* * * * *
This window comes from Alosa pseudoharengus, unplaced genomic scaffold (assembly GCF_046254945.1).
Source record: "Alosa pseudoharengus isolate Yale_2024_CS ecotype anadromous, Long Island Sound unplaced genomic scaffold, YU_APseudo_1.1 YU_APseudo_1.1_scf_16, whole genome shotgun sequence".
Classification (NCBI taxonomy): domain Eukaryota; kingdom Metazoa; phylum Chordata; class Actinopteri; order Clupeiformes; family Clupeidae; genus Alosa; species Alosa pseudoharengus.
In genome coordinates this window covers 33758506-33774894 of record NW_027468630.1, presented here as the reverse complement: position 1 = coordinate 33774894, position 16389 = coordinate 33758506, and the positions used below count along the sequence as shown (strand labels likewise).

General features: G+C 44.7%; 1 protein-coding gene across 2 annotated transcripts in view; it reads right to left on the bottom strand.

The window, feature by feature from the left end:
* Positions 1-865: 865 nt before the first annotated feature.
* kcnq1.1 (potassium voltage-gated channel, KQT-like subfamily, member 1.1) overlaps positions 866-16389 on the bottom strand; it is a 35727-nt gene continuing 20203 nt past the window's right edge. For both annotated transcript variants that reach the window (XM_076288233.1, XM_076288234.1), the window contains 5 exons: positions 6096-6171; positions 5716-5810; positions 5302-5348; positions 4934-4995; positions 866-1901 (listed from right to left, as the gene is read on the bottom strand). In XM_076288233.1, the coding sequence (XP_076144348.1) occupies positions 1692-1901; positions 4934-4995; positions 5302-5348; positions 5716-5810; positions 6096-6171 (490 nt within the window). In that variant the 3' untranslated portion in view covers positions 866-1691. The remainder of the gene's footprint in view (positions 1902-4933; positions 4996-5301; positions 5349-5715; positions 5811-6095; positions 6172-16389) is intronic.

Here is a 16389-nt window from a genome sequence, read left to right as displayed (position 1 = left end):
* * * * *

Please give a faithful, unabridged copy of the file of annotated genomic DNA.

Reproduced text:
This window comes from Alosa pseudoharengus, unplaced genomic scaffold (assembly GCF_046254945.1).
Source record: "Alosa pseudoharengus isolate Yale_2024_CS ecotype anadromous, Long Island Sound unplaced genomic scaffold, YU_APseudo_1.1 YU_APseudo_1.1_scf_16, whole genome shotgun sequence".
Classification (NCBI taxonomy): domain Eukaryota; kingdom Metazoa; phylum Chordata; class Actinopteri; order Clupeiformes; family Clupeidae; genus Alosa; species Alosa pseudoharengus.
In genome coordinates this window covers 33758506-33774894 of record NW_027468630.1, presented here as the reverse complement: position 1 = coordinate 33774894, position 16389 = coordinate 33758506, and the positions used below count along the sequence as shown (strand labels likewise).

General features: G+C 44.7%; 1 protein-coding gene across 2 annotated transcripts in view; it reads right to left on the bottom strand.

The window, feature by feature from the left end:
* Positions 1-865: 865 nt before the first annotated feature.
* kcnq1.1 (potassium voltage-gated channel, KQT-like subfamily, member 1.1) overlaps positions 866-16389 on the bottom strand; it is a 35727-nt gene continuing 20203 nt past the window's right edge. For both annotated transcript variants that reach the window (XM_076288233.1, XM_076288234.1), the window contains 5 exons: positions 6096-6171; positions 5716-5810; positions 5302-5348; positions 4934-4995; positions 866-1901 (listed from right to left, as the gene is read on the bottom strand). In XM_076288233.1, the coding sequence (XP_076144348.1) occupies positions 1692-1901; positions 4934-4995; positions 5302-5348; positions 5716-5810; positions 6096-6171 (490 nt within the window). In that variant the 3' untranslated portion in view covers positions 866-1691. The remainder of the gene's footprint in view (positions 1902-4933; positions 4996-5301; positions 5349-5715; positions 5811-6095; positions 6172-16389) is intronic.

Here is a 16389-nt window from a genome sequence, read left to right as displayed (position 1 = left end):